Ciara's Reviews > Happy Birthday, Addy!: A Springtime Story

Happy Birthday, Addy! by Connie Rose Porter
Rate this book
Clear rating

's review
Dec 19, 2011

liked it
bookshelves: kids-books, read-in-2011
Read in December, 2011

i'm glad i finally got my mitts on this book, because i was wondering about the logistics of the walkers living in mrs. ford's garret apartment now that mr. walker had been reunited with the family. this book opens with the information that the walkers have re-located to a boardinghouse owned by a family named golden. i imagine they have a bit more space & privacy from one another there. the goldens serve meals to their boarders, & addy is the only child living there. every time someone new moves in, addy hopes it will be a family with a child she can befriend, but the newcomer in this book is an old blind woman named m'dear (i REALLY wish she had a real name)--mr. golden's mother.

addy makes the acquaintance of m'dear when she is lured to her doorway by the singing m'dear's canary, sunny. m'dear observes that addy has the accent of someone who was born into slavery. addy confirms this & explains that she & her mama ran away to freedom & are still hoping to be reunited with sam & esther. m'dear tells addy that she was born free, but her parents had been slaves before escaping to philadelphia. she tells addy all about growing up in philadelphia during colonial times. yeah, m'dear is wicked old. addy comments that she doesn't know her birthday--all she knows is that she was born in the springtime. m'dear tells addy she should choose a day & have a party.

while all of this is going on, there is unrest on the city streetcars. people of color have to ride on the outside platform even when there are plenty of empty seats inside & some people are starting to get angry. addy observes that a lot of aspects of freedom are not quite what she anticipated. her father is having trouble finding a decent carpentry job because so few people will hire black men. the only ice cream parlor in town doesn't serve black people. addy is confused by the fact that she is free, but there is still so much she's not allowed to do, just because of the color of her skin.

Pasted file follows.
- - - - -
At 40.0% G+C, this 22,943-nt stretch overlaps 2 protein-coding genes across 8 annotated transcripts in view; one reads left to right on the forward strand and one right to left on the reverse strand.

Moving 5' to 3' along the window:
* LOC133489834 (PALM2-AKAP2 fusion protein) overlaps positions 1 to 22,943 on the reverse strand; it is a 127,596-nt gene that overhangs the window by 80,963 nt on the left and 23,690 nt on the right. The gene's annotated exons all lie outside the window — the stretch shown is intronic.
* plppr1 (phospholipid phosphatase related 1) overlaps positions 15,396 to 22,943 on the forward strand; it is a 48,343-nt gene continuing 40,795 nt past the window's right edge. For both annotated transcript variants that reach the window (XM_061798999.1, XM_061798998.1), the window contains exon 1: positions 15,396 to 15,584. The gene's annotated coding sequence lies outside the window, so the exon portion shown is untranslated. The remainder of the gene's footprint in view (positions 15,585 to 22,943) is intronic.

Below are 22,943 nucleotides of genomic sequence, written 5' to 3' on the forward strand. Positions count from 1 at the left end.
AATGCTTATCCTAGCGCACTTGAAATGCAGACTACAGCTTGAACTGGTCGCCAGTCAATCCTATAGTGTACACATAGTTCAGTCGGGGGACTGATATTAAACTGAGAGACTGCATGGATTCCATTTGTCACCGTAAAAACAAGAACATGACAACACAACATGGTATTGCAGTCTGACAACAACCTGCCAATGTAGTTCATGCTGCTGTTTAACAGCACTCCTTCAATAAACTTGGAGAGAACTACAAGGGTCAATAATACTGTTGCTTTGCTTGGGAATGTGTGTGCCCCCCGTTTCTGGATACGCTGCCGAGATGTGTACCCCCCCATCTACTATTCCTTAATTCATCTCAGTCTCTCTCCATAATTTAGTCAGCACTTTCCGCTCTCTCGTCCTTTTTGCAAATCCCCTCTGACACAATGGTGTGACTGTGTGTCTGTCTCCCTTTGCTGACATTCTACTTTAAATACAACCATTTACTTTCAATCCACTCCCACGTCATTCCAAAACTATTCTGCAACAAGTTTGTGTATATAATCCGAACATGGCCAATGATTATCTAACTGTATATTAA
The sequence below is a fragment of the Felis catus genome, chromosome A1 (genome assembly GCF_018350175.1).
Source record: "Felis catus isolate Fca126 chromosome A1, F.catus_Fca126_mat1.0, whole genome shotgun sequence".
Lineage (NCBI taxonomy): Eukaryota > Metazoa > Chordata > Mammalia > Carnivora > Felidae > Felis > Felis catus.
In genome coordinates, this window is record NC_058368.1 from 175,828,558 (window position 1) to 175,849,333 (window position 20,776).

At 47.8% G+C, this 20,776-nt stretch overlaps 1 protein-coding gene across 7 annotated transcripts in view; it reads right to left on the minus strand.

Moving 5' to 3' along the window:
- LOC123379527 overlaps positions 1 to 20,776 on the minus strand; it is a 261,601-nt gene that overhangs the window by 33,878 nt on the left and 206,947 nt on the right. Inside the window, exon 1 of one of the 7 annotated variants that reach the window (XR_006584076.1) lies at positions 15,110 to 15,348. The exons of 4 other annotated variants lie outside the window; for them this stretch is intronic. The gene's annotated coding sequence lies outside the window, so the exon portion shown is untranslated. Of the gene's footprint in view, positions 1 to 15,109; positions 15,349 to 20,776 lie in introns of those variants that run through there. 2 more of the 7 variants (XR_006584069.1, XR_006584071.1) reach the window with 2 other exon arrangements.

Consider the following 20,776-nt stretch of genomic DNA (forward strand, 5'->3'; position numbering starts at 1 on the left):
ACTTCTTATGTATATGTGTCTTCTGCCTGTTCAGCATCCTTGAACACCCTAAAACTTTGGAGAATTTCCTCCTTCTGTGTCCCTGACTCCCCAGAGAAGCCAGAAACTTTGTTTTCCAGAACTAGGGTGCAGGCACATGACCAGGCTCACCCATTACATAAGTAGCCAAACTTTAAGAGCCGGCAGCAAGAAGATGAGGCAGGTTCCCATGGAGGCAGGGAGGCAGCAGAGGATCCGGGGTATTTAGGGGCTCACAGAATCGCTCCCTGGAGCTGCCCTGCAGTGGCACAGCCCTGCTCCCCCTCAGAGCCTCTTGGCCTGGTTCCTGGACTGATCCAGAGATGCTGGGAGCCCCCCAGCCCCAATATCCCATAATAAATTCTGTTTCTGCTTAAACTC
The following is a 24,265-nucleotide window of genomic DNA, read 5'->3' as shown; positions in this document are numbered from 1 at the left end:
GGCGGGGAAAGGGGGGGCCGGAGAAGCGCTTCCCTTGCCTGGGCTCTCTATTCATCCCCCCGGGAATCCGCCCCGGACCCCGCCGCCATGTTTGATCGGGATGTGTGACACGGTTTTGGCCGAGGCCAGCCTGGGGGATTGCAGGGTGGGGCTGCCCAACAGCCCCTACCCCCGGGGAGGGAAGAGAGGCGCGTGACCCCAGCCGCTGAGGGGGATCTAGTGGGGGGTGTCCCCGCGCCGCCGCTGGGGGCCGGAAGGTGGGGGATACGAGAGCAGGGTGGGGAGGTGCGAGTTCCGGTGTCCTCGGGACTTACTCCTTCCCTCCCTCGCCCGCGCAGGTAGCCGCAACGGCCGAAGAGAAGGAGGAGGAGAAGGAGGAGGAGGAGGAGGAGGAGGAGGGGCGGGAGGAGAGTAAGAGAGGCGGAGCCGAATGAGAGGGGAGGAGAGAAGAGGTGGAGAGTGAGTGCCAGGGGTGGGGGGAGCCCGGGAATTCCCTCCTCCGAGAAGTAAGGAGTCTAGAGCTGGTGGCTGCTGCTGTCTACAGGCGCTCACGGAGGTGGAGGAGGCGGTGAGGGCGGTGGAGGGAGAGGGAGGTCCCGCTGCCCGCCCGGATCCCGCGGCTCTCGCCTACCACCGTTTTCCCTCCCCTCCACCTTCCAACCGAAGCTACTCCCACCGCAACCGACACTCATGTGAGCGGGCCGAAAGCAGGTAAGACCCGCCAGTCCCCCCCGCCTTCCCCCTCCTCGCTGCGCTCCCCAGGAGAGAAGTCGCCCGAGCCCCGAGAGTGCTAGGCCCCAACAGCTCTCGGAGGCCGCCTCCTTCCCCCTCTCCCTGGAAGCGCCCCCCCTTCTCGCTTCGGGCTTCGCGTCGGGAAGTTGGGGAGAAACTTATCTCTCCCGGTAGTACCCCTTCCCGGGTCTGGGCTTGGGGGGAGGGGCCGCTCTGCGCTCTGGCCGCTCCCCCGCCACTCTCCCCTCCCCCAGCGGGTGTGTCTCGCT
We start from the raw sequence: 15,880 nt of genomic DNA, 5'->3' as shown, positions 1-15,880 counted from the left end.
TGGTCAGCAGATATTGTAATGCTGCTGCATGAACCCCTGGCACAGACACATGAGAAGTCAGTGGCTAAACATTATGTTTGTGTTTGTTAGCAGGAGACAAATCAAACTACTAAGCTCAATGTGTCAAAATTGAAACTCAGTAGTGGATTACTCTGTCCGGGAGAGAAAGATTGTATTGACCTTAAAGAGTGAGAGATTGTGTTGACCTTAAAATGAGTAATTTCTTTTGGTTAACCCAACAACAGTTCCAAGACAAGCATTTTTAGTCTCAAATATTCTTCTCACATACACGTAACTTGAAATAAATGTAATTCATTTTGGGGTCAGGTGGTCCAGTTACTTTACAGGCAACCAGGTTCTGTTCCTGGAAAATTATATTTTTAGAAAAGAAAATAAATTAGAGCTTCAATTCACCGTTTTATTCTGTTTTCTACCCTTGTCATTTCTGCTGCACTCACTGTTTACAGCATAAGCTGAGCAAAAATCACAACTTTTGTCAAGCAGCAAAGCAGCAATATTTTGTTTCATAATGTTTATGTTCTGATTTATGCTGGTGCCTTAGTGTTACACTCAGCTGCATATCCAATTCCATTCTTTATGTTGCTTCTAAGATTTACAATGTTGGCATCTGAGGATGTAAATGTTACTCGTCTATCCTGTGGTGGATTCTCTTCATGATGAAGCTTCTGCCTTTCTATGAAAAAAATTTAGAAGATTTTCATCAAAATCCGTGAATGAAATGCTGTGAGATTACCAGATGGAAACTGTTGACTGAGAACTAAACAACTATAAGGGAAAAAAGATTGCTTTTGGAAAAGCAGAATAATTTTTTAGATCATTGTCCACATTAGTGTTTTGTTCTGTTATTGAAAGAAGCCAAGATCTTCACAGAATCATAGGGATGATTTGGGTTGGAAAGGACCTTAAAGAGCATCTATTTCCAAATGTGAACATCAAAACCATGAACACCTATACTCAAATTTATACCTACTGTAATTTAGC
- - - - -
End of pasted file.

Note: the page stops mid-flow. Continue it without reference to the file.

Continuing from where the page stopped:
m'dear gets sick & addy offers to pick up some medicine for her. she sets off with sarah to the local pharmacist, but he has stepped out. addy feels that it's crucial to get the medicine & get back to m'dear as soon as possible, so she convinces sarah that it's a great idea for them to use some of m'dear's money to take a streetcar across town to another pharmacist...even though it seems like they could have just waited for the local pharmacist to get back in the time it would take them to get across town & back. but what do i expect from children? sarah agrees & the journey across town goes smoothly. but the pharmacist in the other shop waits on all the white people before he waits on addy--even the white people who come in after addy. & he won't take the money out of her hand or put her change in her hand, like he doesn't want to touch her. & the streetcar returning to the boarding house is packed to the gills. some people on the platform start to complain & eventually the driver kicks all the black people off the streetcar. addy & sarah don't have enough money for another streetcar, so they have to walk back, which takes forever.

i...don't really know what this whole streetcar story had to do with anything, other than to illustrate racial discrimination.

anyway, a few nights later, the civil war ends. there are parades & all kinds of excitement in the streets. addy picks that day to be her birthday. her father has fixed up an old ice cream freezer & makes ice cream for everyone. m'dear gives addy some canary feathers to wear in her hair as a reminder that your spirit can soar beyond your physical limitations or something.

Sign into Goodreads to see if any of your friends have read Happy Birthday, Addy!.
Sign In »

No comments have been added yet.